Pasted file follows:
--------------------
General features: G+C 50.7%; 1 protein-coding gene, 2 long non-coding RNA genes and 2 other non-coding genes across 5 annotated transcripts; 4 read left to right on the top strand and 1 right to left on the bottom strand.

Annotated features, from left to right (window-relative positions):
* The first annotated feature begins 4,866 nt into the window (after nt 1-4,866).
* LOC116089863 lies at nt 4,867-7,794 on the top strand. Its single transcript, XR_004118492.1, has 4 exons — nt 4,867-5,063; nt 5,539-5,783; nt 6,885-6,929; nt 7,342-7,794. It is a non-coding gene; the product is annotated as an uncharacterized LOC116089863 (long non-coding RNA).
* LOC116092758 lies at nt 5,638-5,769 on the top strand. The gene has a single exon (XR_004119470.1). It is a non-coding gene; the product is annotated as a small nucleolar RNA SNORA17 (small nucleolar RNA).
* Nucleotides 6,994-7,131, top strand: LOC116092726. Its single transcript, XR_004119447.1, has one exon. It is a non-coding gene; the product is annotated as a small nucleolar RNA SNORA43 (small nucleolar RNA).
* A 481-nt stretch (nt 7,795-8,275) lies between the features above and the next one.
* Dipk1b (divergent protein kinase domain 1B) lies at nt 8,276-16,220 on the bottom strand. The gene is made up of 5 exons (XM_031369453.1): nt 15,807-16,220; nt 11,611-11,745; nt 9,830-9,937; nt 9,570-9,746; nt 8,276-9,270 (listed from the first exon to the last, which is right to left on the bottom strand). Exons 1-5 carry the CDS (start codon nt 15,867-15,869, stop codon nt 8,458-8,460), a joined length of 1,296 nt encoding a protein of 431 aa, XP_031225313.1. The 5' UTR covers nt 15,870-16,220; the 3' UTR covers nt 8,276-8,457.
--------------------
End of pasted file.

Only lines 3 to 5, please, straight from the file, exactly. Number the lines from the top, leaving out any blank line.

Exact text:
* The first annotated feature begins 4,866 nt into the window (after nt 1-4,866).
* LOC116089863 lies at nt 4,867-7,794 on the top strand. Its single transcript, XR_004118492.1, has 4 exons — nt 4,867-5,063; nt 5,539-5,783; nt 6,885-6,929; nt 7,342-7,794. It is a non-coding gene; the product is annotated as an uncharacterized LOC116089863 (long non-coding RNA).
* LOC116092758 lies at nt 5,638-5,769 on the top strand. The gene has a single exon (XR_004119470.1). It is a non-coding gene; the product is annotated as a small nucleolar RNA SNORA17 (small nucleolar RNA).